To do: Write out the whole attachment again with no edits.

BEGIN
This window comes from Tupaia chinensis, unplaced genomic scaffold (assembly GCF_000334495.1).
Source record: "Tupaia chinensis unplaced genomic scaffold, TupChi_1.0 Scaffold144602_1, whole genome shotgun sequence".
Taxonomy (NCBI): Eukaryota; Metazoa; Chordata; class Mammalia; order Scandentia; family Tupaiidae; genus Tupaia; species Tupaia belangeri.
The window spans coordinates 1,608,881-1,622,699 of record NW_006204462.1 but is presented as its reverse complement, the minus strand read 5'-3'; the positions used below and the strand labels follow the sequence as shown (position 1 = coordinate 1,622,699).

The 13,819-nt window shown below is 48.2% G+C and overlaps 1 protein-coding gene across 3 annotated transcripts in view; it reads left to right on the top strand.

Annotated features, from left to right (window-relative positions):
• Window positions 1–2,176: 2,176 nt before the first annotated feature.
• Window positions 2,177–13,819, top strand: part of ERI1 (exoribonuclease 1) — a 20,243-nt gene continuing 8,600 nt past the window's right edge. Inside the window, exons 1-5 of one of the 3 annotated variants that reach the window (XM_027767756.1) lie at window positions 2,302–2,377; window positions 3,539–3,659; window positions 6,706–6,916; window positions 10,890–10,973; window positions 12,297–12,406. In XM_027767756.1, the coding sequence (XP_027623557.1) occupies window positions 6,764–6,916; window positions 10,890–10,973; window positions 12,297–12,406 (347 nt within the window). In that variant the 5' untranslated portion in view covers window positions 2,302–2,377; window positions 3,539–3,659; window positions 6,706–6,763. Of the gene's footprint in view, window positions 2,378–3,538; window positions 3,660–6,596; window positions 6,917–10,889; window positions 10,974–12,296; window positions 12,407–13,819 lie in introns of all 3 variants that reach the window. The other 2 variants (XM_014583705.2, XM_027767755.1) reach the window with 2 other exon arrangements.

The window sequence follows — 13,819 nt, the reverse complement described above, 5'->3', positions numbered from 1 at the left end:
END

This window comes from Tupaia chinensis, unplaced genomic scaffold (assembly GCF_000334495.1).
Source record: "Tupaia chinensis unplaced genomic scaffold, TupChi_1.0 Scaffold144602_1, whole genome shotgun sequence".
Taxonomy (NCBI): Eukaryota; Metazoa; Chordata; class Mammalia; order Scandentia; family Tupaiidae; genus Tupaia; species Tupaia belangeri.
The window spans coordinates 1,608,881-1,622,699 of record NW_006204462.1 but is presented as its reverse complement, the minus strand read 5'-3'; the positions used below and the strand labels follow the sequence as shown (position 1 = coordinate 1,622,699).

The 13,819-nt window shown below is 48.2% G+C and overlaps 1 protein-coding gene across 3 annotated transcripts in view; it reads left to right on the top strand.

Annotated features, from left to right (window-relative positions):
• Window positions 1–2,176: 2,176 nt before the first annotated feature.
• Window positions 2,177–13,819, top strand: part of ERI1 (exoribonuclease 1) — a 20,243-nt gene continuing 8,600 nt past the window's right edge. Inside the window, exons 1-5 of one of the 3 annotated variants that reach the window (XM_027767756.1) lie at window positions 2,302–2,377; window positions 3,539–3,659; window positions 6,706–6,916; window positions 10,890–10,973; window positions 12,297–12,406. In XM_027767756.1, the coding sequence (XP_027623557.1) occupies window positions 6,764–6,916; window positions 10,890–10,973; window positions 12,297–12,406 (347 nt within the window). In that variant the 5' untranslated portion in view covers window positions 2,302–2,377; window positions 3,539–3,659; window positions 6,706–6,763. Of the gene's footprint in view, window positions 2,378–3,538; window positions 3,660–6,596; window positions 6,917–10,889; window positions 10,974–12,296; window positions 12,407–13,819 lie in introns of all 3 variants that reach the window. The other 2 variants (XM_014583705.2, XM_027767755.1) reach the window with 2 other exon arrangements.

The window sequence follows — 13,819 nt, the reverse complement described above, 5'->3', positions numbered from 1 at the left end: